You are here: Home» Development News» Special Coverage» Natural Disaster

Flood Controls Reinforced

Adjust font size:

China plans to tighten controls on several thousand small and medium-sized rivers that it thinks pose a flood risk in a move to prevent more disasters triggered by mountain torrents.

The announcement, on Tuesday, from the Ministry of Land and Resources, came in response to this year's natural disasters, which resulted in some of the worst losses of the past two decades.

By September, the country had seen more than 29,000 natural disasters, almost twice the number for the same nine-month period last year, Wang Min, vice-minister of land and resources, told a State Council Information Office news conference.

The death toll from these is five times the figure for the same period last year, Wang said.

So far, mountain torrents and landslides have claimed 3,313 lives and have left 1,029 people missing. They have also done nearly 370 billion yuan (US$54 billion) in damage, according to the National Disaster Reduction Commission's latest data.

Landslides and floods in Zhouqu, in Gansu province, in August, left 1,765 dead or missing.

But the extreme weather is not the only culprit. Poor construction work and lack of maintenance of reservoirs on small to medium-sized rivers, as well as weak preventive measures are also to blame, experts say.

To prevent casualties from natural disasters and to hold losses to a minimum, the State Council has come up with measures to improve river management and an overall plan is expected before March 2011. Hundreds of billions of yuan will be spent on the project, Du Ying, deputy chief of the National Development and Reform Commission, told the news conference.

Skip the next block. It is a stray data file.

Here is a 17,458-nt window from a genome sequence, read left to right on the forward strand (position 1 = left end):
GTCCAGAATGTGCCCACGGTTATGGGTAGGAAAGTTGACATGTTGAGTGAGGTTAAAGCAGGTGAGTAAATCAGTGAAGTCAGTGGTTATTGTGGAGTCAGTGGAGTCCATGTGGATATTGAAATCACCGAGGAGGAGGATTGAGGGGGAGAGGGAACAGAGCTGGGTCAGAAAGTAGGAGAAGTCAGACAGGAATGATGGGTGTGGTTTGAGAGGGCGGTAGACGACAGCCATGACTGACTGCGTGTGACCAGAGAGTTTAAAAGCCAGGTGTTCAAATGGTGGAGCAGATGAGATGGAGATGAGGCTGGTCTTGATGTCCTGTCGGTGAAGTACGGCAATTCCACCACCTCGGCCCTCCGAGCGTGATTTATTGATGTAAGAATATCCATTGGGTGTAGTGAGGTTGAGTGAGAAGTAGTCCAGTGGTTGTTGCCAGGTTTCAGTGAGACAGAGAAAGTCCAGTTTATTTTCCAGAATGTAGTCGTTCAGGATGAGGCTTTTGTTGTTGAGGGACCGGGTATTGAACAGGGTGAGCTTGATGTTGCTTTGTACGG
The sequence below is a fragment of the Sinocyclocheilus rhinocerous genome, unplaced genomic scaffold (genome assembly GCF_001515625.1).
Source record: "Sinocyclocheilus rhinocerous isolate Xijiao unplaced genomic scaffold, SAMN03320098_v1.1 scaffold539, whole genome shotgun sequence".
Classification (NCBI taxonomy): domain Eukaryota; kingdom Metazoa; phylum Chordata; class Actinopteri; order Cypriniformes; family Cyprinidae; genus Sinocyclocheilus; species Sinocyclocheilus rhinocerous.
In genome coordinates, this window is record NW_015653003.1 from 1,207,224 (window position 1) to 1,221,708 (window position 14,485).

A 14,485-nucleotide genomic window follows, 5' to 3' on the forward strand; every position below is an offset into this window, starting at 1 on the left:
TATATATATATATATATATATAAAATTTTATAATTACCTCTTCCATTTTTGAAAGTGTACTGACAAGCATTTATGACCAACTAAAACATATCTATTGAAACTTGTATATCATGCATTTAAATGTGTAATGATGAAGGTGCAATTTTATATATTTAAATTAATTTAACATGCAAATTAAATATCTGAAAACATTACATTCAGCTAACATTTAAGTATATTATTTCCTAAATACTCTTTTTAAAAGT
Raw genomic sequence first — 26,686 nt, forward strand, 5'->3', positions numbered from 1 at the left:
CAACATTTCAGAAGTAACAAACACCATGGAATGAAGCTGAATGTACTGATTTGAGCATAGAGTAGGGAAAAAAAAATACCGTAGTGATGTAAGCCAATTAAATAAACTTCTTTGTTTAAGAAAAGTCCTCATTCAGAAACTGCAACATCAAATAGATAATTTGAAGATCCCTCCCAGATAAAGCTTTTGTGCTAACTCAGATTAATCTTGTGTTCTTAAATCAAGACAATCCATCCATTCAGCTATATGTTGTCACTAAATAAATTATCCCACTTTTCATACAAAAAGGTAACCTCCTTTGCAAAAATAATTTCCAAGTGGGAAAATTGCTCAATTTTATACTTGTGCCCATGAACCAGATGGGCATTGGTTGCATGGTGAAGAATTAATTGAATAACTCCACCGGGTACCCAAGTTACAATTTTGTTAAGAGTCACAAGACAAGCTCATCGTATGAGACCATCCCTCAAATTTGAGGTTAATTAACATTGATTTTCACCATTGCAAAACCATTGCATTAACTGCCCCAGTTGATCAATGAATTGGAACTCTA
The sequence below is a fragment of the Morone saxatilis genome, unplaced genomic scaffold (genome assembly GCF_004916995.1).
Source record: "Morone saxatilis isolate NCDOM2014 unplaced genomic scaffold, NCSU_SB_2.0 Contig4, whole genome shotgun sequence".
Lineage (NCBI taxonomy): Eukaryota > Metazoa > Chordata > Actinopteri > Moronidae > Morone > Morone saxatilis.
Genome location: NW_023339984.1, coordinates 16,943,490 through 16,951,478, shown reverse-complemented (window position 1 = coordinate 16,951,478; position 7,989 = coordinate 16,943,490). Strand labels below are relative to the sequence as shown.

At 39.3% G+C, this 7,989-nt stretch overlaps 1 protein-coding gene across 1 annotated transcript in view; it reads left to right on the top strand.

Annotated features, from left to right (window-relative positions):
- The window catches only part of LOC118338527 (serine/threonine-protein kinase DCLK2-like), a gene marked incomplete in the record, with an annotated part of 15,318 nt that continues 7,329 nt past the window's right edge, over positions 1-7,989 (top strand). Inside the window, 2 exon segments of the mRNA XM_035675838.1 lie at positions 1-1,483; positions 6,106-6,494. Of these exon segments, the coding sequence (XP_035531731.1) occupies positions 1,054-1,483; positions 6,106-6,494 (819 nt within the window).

The plan calls for reservoirs with a capacity of less than one million cubic meters to be reinforced within three to five years, according to Jiao Yong, water resources vice-minister.

Jiao said China is expected to have spent 64.9 billion yuan reinforcing more than 2,000 large and medium-sized reservoirs and almost 7,000 small ones during the 1998 to 2010 period.

"But, that still leaves tens of thousands of small reservoirs needing repairs," Jiao hastened to add. "And before 2012 we plan to fix another 5,400 with capacities of one million cu m to 10 million cu m."

Seventy percent of the causalities and more than 60 percent of losses from the flooding are the result of poor management, as well as the natural disasters, according to the headquarters of the Office of State Flood Control and Drought Relief.

Wang said that 20,000 more potential disaster sites have been added this year to the 240,000 potential sites across the country that are already on their list.

(Xinhua News Agency October 14, 2010)

Related News & Photos